Anchor Glass and 29 other manufacturers across the state - including Gunlocke Co. in Wayland - could be in jeopardy if no ready replacement is found when their contracts with the New York Power Authority end."If the contracts aren't renewed, our company would seriously look at possibly plant closings and plant consolidations," said Michael J. Sopp, general manager of Anchor Glass in Elmira Heights. "There's the potential of the Elmira (Heights) plant being closed."
Anchor Glass has been getting discounted power from the Fitzpatrick nuclear power plant on Lake Ontario in Oswego County. Contracts for the discounted power were signed with the state Power Authority, a quasi-independent branch of state government, before it sold the plant to a private company, Entergy, about five years ago. More contracts expire in the next few years.
With about 400 employees, Anchor Glass is one of Chemung County's largest private employer. It produces more than 2 million glass containers a day for the beer, food and juice industries. About 90 percent of the containers are sold to customers in New York state.
Sopp said the cheap power saves the plant about $1.4 million a year, and could be a fatal blow if that is removed.
"We can't take that hit," he said.
But there is no easy solution to finding cheap electricity to keep costs down for Anchor and other affected companies, an official of the state's largest business association said Wednesday.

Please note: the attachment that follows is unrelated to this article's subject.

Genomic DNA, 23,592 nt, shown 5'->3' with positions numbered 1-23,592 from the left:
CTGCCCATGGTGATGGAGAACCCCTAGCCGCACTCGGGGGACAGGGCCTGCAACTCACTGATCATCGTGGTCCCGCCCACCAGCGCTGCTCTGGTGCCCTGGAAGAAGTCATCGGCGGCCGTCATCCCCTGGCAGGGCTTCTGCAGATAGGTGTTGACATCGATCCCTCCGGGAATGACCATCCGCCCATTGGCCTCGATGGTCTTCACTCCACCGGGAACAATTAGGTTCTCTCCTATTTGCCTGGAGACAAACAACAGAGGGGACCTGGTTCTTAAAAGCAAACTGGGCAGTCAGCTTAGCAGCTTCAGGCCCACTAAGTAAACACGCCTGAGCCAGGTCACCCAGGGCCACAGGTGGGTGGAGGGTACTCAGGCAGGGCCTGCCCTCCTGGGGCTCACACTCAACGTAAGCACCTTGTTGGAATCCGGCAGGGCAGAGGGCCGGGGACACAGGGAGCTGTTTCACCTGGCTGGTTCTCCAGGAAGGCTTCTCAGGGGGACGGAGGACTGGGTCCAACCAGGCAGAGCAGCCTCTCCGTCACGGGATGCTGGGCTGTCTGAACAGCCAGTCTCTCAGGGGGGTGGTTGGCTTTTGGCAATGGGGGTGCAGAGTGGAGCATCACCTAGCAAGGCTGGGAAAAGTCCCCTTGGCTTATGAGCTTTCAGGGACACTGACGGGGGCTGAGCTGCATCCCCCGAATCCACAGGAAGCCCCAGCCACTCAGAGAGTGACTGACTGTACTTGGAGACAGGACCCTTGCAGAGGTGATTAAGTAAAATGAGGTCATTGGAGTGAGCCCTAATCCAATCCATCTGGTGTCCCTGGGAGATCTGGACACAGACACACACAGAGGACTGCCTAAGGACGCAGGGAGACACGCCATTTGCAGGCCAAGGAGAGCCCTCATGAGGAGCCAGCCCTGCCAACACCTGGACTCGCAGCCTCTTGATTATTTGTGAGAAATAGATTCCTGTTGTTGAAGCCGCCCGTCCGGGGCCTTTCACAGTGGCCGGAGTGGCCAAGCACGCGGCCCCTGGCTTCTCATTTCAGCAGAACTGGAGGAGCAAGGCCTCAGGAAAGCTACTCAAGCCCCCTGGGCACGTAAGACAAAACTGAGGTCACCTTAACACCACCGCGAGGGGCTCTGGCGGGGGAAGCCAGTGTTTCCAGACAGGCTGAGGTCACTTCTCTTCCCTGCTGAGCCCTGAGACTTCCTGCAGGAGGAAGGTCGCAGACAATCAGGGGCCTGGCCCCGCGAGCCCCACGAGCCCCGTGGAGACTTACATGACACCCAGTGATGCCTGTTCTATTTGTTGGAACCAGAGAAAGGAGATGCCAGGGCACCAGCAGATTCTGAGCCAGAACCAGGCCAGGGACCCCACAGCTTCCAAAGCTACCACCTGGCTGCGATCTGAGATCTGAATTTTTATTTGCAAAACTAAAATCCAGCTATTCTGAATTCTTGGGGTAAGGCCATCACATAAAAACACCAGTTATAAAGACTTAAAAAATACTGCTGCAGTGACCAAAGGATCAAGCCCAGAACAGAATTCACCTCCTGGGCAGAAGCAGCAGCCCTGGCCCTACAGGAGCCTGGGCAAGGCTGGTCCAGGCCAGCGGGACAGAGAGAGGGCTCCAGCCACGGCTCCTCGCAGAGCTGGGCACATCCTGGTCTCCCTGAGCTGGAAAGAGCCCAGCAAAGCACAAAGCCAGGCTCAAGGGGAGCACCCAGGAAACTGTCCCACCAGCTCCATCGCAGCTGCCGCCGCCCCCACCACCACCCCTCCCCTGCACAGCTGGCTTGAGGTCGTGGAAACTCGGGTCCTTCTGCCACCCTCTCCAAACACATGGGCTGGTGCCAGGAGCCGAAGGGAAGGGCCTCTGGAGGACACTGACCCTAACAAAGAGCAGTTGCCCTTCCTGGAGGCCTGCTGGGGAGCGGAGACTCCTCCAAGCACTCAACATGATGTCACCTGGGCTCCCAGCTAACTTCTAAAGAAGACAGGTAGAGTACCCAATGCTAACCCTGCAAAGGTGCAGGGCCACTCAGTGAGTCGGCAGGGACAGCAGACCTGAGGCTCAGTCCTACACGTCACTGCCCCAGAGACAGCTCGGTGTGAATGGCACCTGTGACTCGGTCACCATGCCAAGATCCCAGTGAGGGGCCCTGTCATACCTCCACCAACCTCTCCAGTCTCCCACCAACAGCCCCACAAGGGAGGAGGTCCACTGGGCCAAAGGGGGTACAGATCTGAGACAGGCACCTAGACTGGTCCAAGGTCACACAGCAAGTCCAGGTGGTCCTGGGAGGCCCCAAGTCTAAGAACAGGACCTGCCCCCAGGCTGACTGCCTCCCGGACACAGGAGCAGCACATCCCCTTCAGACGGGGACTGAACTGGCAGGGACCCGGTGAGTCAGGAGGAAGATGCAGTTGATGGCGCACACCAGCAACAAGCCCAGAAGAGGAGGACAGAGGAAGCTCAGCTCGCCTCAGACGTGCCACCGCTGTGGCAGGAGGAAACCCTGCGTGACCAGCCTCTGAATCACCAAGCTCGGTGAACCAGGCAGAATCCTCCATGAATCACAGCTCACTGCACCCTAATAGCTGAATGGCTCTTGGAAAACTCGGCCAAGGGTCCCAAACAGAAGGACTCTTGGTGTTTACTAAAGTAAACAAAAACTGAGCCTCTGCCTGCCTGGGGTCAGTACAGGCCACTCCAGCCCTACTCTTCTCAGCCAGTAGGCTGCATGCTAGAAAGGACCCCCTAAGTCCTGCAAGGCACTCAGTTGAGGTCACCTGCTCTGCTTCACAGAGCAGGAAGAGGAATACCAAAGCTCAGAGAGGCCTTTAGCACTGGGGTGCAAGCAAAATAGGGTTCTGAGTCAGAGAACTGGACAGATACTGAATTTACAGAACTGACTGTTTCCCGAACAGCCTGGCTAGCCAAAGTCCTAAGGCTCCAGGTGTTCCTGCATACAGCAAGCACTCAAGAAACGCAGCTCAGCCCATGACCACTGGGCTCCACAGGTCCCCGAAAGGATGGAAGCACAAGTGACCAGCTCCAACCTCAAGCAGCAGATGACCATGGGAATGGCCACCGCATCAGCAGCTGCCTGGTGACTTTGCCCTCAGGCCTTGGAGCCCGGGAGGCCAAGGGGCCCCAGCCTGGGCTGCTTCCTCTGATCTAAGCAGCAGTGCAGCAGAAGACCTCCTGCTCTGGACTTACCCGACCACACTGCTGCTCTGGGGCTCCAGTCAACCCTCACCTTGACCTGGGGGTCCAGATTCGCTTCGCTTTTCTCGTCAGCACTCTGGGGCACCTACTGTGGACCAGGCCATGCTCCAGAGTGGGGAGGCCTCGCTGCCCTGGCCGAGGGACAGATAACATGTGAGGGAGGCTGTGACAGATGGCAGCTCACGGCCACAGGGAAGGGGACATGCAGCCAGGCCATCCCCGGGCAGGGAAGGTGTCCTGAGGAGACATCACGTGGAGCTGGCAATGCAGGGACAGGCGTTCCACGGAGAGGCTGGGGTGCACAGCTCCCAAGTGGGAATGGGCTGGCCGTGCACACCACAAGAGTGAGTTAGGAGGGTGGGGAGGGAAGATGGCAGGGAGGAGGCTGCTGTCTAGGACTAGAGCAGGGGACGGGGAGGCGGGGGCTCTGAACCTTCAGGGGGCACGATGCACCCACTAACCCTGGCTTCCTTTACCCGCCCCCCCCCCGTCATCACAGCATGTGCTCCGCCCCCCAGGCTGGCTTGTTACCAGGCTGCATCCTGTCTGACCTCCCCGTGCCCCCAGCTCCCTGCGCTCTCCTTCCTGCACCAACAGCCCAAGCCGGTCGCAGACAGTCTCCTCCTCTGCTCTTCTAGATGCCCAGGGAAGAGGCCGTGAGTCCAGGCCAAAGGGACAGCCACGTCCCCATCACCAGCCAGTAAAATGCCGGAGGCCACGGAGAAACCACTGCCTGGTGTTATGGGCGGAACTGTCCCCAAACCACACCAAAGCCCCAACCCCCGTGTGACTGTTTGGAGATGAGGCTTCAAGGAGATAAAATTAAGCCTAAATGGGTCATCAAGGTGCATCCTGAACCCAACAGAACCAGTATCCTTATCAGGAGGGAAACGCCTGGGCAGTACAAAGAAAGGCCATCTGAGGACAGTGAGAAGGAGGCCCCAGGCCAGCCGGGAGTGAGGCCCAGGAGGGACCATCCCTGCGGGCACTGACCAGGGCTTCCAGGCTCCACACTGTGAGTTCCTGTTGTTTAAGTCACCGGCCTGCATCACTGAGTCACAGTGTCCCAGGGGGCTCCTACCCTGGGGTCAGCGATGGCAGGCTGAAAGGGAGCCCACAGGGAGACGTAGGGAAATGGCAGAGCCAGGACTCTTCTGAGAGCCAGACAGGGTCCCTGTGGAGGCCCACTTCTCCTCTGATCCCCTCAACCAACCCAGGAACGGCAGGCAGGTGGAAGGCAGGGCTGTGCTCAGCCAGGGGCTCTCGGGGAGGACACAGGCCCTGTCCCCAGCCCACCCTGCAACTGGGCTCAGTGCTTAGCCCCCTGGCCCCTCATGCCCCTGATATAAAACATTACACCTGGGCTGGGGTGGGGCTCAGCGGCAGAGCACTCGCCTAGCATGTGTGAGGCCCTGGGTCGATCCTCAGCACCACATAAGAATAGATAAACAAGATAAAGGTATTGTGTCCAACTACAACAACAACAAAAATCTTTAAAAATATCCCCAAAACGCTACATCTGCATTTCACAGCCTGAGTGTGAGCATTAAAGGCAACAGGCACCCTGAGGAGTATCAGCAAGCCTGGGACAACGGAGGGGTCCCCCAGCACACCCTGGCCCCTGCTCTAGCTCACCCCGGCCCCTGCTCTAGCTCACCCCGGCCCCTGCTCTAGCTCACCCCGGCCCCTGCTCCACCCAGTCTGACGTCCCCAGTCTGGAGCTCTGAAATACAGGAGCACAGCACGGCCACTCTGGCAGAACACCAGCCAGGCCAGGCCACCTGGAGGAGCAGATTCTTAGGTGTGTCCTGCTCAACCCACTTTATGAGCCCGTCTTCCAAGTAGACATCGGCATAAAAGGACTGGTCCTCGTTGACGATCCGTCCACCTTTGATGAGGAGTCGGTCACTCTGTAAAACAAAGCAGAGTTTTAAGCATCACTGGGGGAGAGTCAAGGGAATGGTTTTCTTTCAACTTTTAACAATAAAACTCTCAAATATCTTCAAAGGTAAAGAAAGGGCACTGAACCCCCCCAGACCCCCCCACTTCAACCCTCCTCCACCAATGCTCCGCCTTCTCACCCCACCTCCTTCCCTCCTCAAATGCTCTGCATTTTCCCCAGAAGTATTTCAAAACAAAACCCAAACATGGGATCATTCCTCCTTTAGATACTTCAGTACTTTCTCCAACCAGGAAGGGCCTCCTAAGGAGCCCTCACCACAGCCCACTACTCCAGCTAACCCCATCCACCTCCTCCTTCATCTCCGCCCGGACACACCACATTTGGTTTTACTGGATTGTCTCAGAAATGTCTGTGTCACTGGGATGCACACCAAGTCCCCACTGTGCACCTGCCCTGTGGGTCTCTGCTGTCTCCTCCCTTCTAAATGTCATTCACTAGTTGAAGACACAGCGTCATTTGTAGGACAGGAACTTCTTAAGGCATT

"How does the state extend those low-cost power programs when it doesn't have access to that source of relatively low-cost power? That's the key question," said Kenneth Pokalsky of the state Business Council.
Lawmakers and Gov. George Pataki are discussing possibly replacing some of the power with low-cost hydroelectricity from state-owned power plants in Niagara Falls and along the St. Lawrence River.
But business officials there are concerned that shipping any of that power away would erode an important competitive edge.
"There is definitely concern about giving up an asset that has been traditionally delegated to the western New York region," Pokalsky said.
Officials hope to have a solution crafted and a bill adopted before the scheduled start of the Legislature's summer break on June 23, said Brian Vattimo, a Power Authority spokesman.
"We need a program that subsidizes low-cost energy," said Senate Energy Committee chairman James Wright, R-Watertown, Jefferson County.
When asked about a potential source for that energy, he said, "If we had the answer to that, we would share it. We don't have it at the moment."